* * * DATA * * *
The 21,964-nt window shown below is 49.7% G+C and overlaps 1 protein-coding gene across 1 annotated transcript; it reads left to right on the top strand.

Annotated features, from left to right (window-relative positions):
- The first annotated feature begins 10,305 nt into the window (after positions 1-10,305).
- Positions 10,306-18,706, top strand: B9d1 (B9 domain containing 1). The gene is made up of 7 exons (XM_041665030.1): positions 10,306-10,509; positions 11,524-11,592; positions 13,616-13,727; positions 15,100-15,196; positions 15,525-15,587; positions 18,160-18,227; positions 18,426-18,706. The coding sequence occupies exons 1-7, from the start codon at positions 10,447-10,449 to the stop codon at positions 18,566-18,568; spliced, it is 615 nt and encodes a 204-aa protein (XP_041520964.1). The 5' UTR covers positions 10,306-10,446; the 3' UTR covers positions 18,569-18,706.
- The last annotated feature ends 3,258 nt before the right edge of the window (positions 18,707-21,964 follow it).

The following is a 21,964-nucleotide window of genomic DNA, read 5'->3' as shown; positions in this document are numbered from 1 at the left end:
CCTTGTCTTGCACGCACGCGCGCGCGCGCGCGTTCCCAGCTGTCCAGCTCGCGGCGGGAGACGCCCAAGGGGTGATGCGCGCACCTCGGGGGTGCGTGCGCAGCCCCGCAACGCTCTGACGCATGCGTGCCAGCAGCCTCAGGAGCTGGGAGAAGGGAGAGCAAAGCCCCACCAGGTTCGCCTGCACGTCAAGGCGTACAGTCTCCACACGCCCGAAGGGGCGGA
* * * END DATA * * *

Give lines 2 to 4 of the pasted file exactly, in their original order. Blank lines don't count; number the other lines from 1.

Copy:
Annotated features, from left to right (window-relative positions):
- The first annotated feature begins 10,305 nt into the window (after positions 1-10,305).
- Positions 10,306-18,706, top strand: B9d1 (B9 domain containing 1). The gene is made up of 7 exons (XM_041665030.1): positions 10,306-10,509; positions 11,524-11,592; positions 13,616-13,727; positions 15,100-15,196; positions 15,525-15,587; positions 18,160-18,227; positions 18,426-18,706. The coding sequence occupies exons 1-7, from the start codon at positions 10,447-10,449 to the stop codon at positions 18,566-18,568; spliced, it is 615 nt and encodes a 204-aa protein (XP_041520964.1). The 5' UTR covers positions 10,306-10,446; the 3' UTR covers positions 18,569-18,706.